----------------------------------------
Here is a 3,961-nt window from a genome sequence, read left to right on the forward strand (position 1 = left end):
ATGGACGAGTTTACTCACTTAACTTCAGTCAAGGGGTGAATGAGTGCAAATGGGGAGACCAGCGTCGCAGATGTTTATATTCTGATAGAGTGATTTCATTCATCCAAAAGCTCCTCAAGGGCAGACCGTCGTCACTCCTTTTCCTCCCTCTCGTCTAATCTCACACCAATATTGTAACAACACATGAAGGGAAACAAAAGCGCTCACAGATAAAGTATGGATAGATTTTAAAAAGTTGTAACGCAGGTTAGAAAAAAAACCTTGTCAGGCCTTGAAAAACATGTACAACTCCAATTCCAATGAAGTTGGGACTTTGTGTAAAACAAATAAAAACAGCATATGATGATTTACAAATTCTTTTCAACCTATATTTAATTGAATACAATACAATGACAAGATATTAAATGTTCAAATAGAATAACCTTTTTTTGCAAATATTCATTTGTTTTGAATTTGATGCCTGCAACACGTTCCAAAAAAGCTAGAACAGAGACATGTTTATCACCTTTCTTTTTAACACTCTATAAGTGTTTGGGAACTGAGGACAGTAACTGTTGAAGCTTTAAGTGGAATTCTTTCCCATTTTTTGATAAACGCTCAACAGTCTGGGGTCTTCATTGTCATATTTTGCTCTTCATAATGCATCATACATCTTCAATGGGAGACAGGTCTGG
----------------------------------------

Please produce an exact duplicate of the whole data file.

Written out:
Here is a 3,961-nt window from a genome sequence, read left to right on the forward strand (position 1 = left end):
ATGGACGAGTTTACTCACTTAACTTCAGTCAAGGGGTGAATGAGTGCAAATGGGGAGACCAGCGTCGCAGATGTTTATATTCTGATAGAGTGATTTCATTCATCCAAAAGCTCCTCAAGGGCAGACCGTCGTCACTCCTTTTCCTCCCTCTCGTCTAATCTCACACCAATATTGTAACAACACATGAAGGGAAACAAAAGCGCTCACAGATAAAGTATGGATAGATTTTAAAAAGTTGTAACGCAGGTTAGAAAAAAAACCTTGTCAGGCCTTGAAAAACATGTACAACTCCAATTCCAATGAAGTTGGGACTTTGTGTAAAACAAATAAAAACAGCATATGATGATTTACAAATTCTTTTCAACCTATATTTAATTGAATACAATACAATGACAAGATATTAAATGTTCAAATAGAATAACCTTTTTTTGCAAATATTCATTTGTTTTGAATTTGATGCCTGCAACACGTTCCAAAAAAGCTAGAACAGAGACATGTTTATCACCTTTCTTTTTAACACTCTATAAGTGTTTGGGAACTGAGGACAGTAACTGTTGAAGCTTTAAGTGGAATTCTTTCCCATTTTTTGATAAACGCTCAACAGTCTGGGGTCTTCATTGTCATATTTTGCTCTTCATAATGCATCATACATCTTCAATGGGAGACAGGTCTGG